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The risk of ransomware underscores the importance of compliance.
On August 11, a joint Cybersecurity Advisory (CA) was issued by Federal Bureau of Investigation (FBI) and the Cybersecurity and Infrastructure Security Agency (CISA) warning about Zeppelin Ransomware and its emphasis on this particular malware family’s focus on the healthcare sector. The highlights of the CA are as follows:
Notably, “[t]he FBI has observed instances where Zeppelin actors executed their malware multiple times within a victim’s network, resulting in the creation of different IDs or file extensions, for each instance of an attack; this results in the victim needing several unique decryption keys.” (emphasis added).
As my colleague, Peter Vogel, recently blogged, “[o]rganizations lack sufficient levels of cyber-insurance coverage to protect themselves in case of a ransomware attack, with just 14% of businesses with 1,400 or fewer employees boasting coverage limits above $600,000.” This is significant because as the 2022 IBM Cost of a Data Breach Report 2022, the average data breach cost increased from $4.24 million to $4.35 million between 2021 and 2022. Some key take aways include:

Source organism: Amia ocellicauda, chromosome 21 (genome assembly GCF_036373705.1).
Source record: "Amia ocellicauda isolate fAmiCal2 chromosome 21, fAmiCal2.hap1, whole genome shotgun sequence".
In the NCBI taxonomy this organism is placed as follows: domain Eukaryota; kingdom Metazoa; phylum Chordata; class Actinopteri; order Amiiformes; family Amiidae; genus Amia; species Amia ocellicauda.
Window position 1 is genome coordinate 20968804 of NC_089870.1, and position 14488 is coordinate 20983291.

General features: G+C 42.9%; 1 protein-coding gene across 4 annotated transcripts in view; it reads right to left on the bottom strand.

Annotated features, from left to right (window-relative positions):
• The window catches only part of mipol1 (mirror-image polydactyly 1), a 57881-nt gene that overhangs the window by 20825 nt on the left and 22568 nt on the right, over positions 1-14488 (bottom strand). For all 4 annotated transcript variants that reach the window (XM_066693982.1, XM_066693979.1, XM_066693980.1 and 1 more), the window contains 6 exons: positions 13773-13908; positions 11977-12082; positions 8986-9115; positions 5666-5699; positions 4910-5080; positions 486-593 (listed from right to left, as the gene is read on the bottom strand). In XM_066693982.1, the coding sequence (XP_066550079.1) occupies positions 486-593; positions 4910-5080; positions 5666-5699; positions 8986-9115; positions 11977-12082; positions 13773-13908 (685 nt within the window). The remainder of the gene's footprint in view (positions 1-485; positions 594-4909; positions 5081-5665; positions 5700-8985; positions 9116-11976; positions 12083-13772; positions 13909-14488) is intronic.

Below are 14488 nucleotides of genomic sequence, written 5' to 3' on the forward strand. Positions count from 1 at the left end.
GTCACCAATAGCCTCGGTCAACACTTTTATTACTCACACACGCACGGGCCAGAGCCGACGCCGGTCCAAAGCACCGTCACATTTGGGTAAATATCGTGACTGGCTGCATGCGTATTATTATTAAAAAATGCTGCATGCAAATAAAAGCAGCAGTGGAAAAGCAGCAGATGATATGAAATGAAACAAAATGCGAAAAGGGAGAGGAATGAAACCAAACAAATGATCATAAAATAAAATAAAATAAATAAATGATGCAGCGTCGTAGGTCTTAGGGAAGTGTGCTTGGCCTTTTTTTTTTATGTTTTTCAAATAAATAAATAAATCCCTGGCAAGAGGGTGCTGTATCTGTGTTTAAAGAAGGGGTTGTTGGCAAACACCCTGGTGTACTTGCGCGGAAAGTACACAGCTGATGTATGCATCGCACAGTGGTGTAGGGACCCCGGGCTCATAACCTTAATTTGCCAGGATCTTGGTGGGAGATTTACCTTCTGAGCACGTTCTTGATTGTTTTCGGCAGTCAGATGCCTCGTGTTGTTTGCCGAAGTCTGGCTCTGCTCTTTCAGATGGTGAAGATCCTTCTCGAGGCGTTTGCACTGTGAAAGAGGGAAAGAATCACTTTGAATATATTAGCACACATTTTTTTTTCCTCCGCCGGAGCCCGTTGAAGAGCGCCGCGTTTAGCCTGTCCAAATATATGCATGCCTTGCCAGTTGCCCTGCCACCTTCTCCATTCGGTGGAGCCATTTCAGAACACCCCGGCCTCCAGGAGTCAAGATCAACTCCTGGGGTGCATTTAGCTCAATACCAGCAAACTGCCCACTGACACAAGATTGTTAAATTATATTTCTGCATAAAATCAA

With these two issues in play, it underscores the importance of compliance. A preventative measure that is essential is continual security training with an emphasis on phishing, spear phishing, and other types of phishing attacks. An annual risk analysis that comprehensively evaluates the relevant technical, administrative, and physical safeguards.
Rachel V. Rose, JD, MBA, advises clients on compliance, transactions, government administrative actions, and litigation involving healthcare, cybersecurity, corporate and securities law, as well as False Claims Act and Dodd-Frank whistleblower cases. She also teaches bioethics at Baylor College of Medicine in Houston. Rachel can be reached through her website, www.rvrose.com.